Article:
SAN FRANCISCO -- All of the Pirates took the AT&T Park field Sunday wearing that exalted No. 42 on Jackie Robinson Day.

However, Andrew McCutchen was the only one also wearing special UCLA baby blue-and-gold spikes created for him for the special occasion by Nike.

With "JACKIE" spelled out on the inside and "42" on the outside, the shoes received TLC from the Pittsburgh center fielder prior to the game. He even posed them in front of his No. 42 uniform, snapping pictures to post on his Twitter page.

"It's always special to wear this number," said McCutchen. "He definitely was an inspiration to people like myself. He endured a lot of things, and we have to keep remembering and honoring that."

Echoed second baseman Neil Walker, "Jackie Robinson was obviously one of the all-time greats. What better way to honor him than by having everyone wear his number?"

Since the Pirates are on the road during the national celebration of Jackie Robinson Day, the club will hold its own observance at a later time.

Pregame festivities honoring Jackie Robinson will be held Friday, when the Pirates return to PNC Park to kick off a six-game homestand against the Cardinals.

Pirates in favor of league-wide Clemente honor

SAN FRANCISCO -- Baseball's Jackie Robinson Day observances annually rekindle the debate about whether Roberto Clemente merits similar acknowledgments for breaking down barriers for Latin American ballplayers.

"I'd love to see it. But it's outside of my sphere of influence, so there's nothing else for me to say about it," said Pirates manager Clint Hurdle.

"He was as special as any player ever in this game," said Neil Walker, the Pittsburgh native who grew up listening to the Clemente legend. "I do think [he deserves the same honor]. At least, the issue should be revisited, absolutely."

The resistance to establishing a Roberto Clemente Day, complete with the universal retirement of his No. 21, never has been a reflection of Clemente's own merits.

Rather, Major League Baseball, which established a national holiday on the anniversary of Robinson's first color-line-breaking game with the 1947 Dodgers, hasn't wanted anything to detract from that singular achievement.

MLB honors the memory of the late Pirates great with its Roberto Clemente Award, presented annually since 1971 to an active player who reflects Clemente's commitment to community and helping others.

McGehee getting an education at first base

SAN FRANCISCO -- If Casey McGehee has been taking classes on playing first base, graduation might have come Saturday night. With an all-lefty lineup facing ground-ball pitcher Charlie Morton, McGehee was on the firing line the whole game and came up spades.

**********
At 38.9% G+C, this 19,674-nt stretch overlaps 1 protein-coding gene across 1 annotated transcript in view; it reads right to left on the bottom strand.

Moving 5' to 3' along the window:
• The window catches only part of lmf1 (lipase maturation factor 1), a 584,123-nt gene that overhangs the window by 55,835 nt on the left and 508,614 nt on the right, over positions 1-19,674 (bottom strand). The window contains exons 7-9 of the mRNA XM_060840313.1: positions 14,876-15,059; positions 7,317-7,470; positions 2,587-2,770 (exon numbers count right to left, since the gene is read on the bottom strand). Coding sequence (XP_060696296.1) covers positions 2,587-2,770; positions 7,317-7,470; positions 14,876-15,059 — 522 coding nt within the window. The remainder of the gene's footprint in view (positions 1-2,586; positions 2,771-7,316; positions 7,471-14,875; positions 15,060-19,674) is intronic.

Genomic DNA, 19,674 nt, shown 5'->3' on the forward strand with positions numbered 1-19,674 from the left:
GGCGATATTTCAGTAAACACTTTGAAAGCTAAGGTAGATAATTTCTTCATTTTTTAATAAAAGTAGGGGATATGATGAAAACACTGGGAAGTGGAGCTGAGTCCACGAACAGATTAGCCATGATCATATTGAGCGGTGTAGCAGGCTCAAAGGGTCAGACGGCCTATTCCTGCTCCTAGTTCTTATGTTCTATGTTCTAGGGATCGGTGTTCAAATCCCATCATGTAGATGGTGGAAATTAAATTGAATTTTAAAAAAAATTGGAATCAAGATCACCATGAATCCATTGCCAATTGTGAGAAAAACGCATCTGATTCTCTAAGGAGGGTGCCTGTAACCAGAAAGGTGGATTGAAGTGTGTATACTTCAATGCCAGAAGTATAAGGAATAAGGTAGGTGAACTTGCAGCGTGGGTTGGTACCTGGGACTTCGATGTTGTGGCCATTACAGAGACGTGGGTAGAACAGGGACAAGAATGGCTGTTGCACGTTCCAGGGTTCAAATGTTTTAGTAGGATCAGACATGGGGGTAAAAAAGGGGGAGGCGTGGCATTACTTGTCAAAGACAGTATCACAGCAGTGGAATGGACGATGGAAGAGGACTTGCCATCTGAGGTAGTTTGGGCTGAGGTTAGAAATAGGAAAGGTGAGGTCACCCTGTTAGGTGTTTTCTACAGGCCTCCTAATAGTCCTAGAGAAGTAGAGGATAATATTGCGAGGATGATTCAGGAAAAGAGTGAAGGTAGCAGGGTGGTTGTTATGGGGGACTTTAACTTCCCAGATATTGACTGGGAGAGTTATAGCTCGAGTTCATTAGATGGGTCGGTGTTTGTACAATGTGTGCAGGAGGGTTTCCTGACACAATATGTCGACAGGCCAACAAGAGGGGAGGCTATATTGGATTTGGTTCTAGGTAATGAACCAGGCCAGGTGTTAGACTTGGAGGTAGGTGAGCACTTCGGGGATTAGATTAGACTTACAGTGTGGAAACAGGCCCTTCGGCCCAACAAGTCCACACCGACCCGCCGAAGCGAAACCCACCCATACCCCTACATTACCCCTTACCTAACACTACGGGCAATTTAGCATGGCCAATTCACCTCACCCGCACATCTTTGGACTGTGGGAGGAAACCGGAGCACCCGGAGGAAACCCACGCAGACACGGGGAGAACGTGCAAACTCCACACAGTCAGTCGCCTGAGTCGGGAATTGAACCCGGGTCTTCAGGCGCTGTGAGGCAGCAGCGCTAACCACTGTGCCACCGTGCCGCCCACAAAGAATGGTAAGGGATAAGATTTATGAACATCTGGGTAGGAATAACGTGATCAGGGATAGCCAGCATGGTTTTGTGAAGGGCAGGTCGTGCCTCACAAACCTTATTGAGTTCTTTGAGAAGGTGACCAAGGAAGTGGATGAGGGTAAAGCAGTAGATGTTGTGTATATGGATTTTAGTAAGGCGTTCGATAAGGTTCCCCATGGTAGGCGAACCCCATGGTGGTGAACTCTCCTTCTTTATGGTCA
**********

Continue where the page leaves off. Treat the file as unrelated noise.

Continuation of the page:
He handled six balls, most of them smashed, all of them perfectly. Included was the grab of and unassisted putout on Melky Cabrera's rocket with a man on third and one out in the fifth -- which loomed as a game-saving play had the Giants not pulled out a 4-3 win in the bottom of the ninth anyway.

"He's putting in his work over there," said manager Clint Hurdle. "To learn a position at this level ... you've got to give the guy some credit."

Until coming to the Pirates with the plan of primarily platooning at first base with left-handed-hitting Garrett Jones, McGehee had only dabbled at the position. As the Brewers' regular third baseman, he'd made 11 appearances at first, including only one start.

McGehee went into it thinking it's just another corner of the infield, but has quickly learned there is a lot more to the adjustment. A simple thing like getting to the base when a grounder is hit elsewhere in the infield has given him pause.

"I feel like I'm super late getting to the base all the time, then get myself into a little panic," McGehee said with a sheepish grin. "It feels like it's taking me forever to get there. And when I'm playing behind a runner, I have to get a feel for getting into ready [to field] position without the runner blocking me off, to where I see the ball into the hitting zone.

"But every time over there, I get a little more comfortable with it, feeling more natural, until one day I'll walk out there and in the seventh inning I'll realize, 'Hey, I'm not thinking about it too much, just doing it.'"